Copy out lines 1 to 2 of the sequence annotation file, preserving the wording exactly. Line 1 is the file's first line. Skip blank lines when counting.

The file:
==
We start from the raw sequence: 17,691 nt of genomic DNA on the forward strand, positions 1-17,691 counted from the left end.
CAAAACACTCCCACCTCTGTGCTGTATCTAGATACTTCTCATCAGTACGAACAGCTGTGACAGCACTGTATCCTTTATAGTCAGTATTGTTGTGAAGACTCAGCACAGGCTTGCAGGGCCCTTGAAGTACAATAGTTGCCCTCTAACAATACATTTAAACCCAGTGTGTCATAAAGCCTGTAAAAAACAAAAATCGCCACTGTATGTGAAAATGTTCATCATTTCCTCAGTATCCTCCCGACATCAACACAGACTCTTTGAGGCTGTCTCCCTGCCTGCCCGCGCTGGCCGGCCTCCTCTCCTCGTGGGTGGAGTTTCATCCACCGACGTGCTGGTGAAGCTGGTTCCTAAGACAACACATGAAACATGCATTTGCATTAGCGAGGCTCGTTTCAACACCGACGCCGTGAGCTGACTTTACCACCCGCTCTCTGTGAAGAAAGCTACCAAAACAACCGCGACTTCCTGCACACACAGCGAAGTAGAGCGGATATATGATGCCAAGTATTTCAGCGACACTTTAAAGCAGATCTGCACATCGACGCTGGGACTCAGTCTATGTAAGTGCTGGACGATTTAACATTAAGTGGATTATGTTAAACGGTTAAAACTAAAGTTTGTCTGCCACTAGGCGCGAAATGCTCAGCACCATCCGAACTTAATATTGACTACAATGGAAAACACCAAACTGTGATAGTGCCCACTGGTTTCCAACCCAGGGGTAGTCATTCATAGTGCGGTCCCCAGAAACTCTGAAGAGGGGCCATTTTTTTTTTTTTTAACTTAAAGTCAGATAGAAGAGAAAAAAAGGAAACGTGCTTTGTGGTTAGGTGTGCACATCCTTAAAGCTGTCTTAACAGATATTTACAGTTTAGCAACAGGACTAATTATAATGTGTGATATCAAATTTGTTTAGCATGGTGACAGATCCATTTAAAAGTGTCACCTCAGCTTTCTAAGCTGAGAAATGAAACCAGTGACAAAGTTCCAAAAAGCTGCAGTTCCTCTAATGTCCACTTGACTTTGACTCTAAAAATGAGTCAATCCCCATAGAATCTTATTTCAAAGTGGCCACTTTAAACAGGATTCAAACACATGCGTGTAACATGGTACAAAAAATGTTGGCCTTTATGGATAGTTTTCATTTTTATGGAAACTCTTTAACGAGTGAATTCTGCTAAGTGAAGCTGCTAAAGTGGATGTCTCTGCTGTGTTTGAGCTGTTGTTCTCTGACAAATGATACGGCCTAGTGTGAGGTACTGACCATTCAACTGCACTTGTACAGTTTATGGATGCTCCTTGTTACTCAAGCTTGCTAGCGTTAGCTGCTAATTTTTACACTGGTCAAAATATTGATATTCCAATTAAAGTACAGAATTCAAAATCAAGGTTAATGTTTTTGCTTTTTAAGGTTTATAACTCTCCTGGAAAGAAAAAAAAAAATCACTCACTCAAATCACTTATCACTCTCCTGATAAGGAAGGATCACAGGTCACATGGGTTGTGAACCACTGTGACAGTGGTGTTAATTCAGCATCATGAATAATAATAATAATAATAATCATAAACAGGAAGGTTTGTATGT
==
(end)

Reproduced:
We start from the raw sequence: 17,691 nt of genomic DNA on the forward strand, positions 1-17,691 counted from the left end.
CAAAACACTCCCACCTCTGTGCTGTATCTAGATACTTCTCATCAGTACGAACAGCTGTGACAGCACTGTATCCTTTATAGTCAGTATTGTTGTGAAGACTCAGCACAGGCTTGCAGGGCCCTTGAAGTACAATAGTTGCCCTCTAACAATACATTTAAACCCAGTGTGTCATAAAGCCTGTAAAAAACAAAAATCGCCACTGTATGTGAAAATGTTCATCATTTCCTCAGTATCCTCCCGACATCAACACAGACTCTTTGAGGCTGTCTCCCTGCCTGCCCGCGCTGGCCGGCCTCCTCTCCTCGTGGGTGGAGTTTCATCCACCGACGTGCTGGTGAAGCTGGTTCCTAAGACAACACATGAAACATGCATTTGCATTAGCGAGGCTCGTTTCAACACCGACGCCGTGAGCTGACTTTACCACCCGCTCTCTGTGAAGAAAGCTACCAAAACAACCGCGACTTCCTGCACACACAGCGAAGTAGAGCGGATATATGATGCCAAGTATTTCAGCGACACTTTAAAGCAGATCTGCACATCGACGCTGGGACTCAGTCTATGTAAGTGCTGGACGATTTAACATTAAGTGGATTATGTTAAACGGTTAAAACTAAAGTTTGTCTGCCACTAGGCGCGAAATGCTCAGCACCATCCGAACTTAATATTGACTACAATGGAAAACACCAAACTGTGATAGTGCCCACTGGTTTCCAACCCAGGGGTAGTCATTCATAGTGCGGTCCCCAGAAACTCTGAAGAGGGGCCATTTTTTTTTTTTTTAACTTAAAGTCAGATAGAAGAGAAAAAAAGGAAACGTGCTTTGTGGTTAGGTGTGCACATCCTTAAAGCTGTCTTAACAGATATTTACAGTTTAGCAACAGGACTAATTATAATGTGTGATATCAAATTTGTTTAGCATGGTGACAGATCCATTTAAAAGTGTCACCTCAGCTTTCTAAGCTGAGAAATGAAACCAGTGACAAAGTTCCAAAAAGCTGCAGTTCCTCTAATGTCCACTTGACTTTGACTCTAAAAATGAGTCAATCCCCATAGAATCTTATTTCAAAGTGGCCACTTTAAACAGGATTCAAACACATGCGTGTAACATGGTACAAAAAATGTTGGCCTTTATGGATAGTTTTCATTTTTATGGAAACTCTTTAACGAGTGAATTCTGCTAAGTGAAGCTGCTAAAGTGGATGTCTCTGCTGTGTTTGAGCTGTTGTTCTCTGACAAATGATACGGCCTAGTGTGAGGTACTGACCATTCAACTGCACTTGTACAGTTTATGGATGCTCCTTGTTACTCAAGCTTGCTAGCGTTAGCTGCTAATTTTTACACTGGTCAAAATATTGATATTCCAATTAAAGTACAGAATTCAAAATCAAGGTTAATGTTTTTGCTTTTTAAGGTTTATAACTCTCCTGGAAAGAAAAAAAAAAATCACTCACTCAAATCACTTATCACTCTCCTGATAAGGAAGGATCACAGGTCACATGGGTTGTGAACCACTGTGACAGTGGTGTTAATTCAGCATCATGAATAATAATAATAATAATAATCATAAACAGGAAGGTTTGTATGT